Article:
(588e) Fluid Phase Equilbria at High Pressures

Sadus, R. J., Swinburne University of Technology
The high-pressure phase equilibria of fluids [1] has important consequences, ranging from practical applications to frontier sciences. A well-known example of the former is the removal of caffeine from coffee via supercritical extraction whereas modelling the chemical behavior of Saturn and Jupiter is a more exotic application. The diversity of phenomena expands as the number of components in increases. So-called â??islands of immiscibilityâ? are observed when three of more component are involved resulting from the complex interplay of mixing and de-mixing processes. The phenomena are ultimately governed by fundamental differences in the interactions between molecules and experimental phase behavior data have provided the impetus for both the development of theory [2] and molecular simulation [3] techniques. This work highlights progress in understanding phase equilibria at high prressures, emphasising new developments [4] that may challenge our understanding of phenomena at high pressures.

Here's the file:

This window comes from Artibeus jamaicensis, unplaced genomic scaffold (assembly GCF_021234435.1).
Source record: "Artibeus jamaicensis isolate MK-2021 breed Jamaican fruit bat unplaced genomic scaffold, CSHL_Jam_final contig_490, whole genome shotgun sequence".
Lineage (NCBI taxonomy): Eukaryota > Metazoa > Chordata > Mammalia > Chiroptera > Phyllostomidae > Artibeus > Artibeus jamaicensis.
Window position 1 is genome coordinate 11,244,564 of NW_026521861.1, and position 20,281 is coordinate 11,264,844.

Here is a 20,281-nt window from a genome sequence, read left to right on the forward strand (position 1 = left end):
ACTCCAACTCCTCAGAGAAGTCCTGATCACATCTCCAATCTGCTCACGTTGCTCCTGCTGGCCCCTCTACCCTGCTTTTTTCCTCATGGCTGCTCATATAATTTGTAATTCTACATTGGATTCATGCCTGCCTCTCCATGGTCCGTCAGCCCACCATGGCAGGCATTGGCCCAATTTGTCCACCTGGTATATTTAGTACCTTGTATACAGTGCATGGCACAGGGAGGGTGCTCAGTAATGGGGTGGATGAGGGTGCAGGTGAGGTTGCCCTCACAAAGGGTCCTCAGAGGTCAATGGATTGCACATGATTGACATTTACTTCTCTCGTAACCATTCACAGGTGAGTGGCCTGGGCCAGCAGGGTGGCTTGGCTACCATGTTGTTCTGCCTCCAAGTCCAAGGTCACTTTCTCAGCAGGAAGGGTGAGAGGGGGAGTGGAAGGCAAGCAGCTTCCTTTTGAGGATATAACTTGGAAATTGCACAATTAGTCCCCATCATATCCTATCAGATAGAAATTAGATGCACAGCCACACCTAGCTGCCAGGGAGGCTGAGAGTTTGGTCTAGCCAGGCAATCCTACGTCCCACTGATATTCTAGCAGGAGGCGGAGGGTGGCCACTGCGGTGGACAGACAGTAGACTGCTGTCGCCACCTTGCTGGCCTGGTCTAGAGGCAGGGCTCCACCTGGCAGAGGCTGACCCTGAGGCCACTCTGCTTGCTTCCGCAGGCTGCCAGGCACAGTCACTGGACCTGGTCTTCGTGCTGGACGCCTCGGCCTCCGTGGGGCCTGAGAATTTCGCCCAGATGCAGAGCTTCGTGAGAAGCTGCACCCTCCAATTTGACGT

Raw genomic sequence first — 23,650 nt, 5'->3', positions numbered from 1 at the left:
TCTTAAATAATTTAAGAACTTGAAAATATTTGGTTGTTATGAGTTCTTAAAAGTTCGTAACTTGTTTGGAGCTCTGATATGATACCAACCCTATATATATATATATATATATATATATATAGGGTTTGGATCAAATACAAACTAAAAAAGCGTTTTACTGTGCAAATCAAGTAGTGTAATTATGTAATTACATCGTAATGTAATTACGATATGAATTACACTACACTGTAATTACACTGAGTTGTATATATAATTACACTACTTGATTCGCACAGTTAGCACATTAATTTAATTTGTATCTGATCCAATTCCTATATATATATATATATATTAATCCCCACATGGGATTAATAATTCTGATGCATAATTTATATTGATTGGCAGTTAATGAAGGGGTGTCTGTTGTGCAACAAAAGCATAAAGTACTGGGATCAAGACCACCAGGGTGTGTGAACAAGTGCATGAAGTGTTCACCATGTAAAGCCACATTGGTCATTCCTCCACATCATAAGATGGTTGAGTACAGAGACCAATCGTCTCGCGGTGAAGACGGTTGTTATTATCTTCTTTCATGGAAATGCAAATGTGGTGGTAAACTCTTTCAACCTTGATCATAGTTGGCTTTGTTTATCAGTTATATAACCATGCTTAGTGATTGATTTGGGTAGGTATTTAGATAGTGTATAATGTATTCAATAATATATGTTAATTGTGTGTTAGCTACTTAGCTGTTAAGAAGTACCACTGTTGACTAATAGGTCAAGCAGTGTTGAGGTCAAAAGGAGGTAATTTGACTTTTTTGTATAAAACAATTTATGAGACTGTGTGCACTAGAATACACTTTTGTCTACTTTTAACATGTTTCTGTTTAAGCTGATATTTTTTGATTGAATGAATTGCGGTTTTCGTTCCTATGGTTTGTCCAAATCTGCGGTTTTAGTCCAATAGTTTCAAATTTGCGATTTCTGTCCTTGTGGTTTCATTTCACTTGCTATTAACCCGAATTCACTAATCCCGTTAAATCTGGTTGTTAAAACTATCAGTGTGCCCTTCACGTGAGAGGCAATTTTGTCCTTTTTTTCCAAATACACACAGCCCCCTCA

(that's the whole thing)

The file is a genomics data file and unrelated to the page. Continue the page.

[1] R. J. Sadus, High Pressure Phase Behaviour of Multicomponent Fluid Mixtures, Elsevier, Amsterdam, 1992.

[2] Y. S. Wei and R.J. Sadus, AIChE J. 46, 169 (2000).

[3] R. J. Sadus, Molecular Simulation of Fluids: Theory, Algorithms and Object-Orientation, Elsevier, Amsterdam, 1999.

[4] T. M. Yigzawe and R. J. Sadus, J. Chem. Phys. 138, 194502 (2013).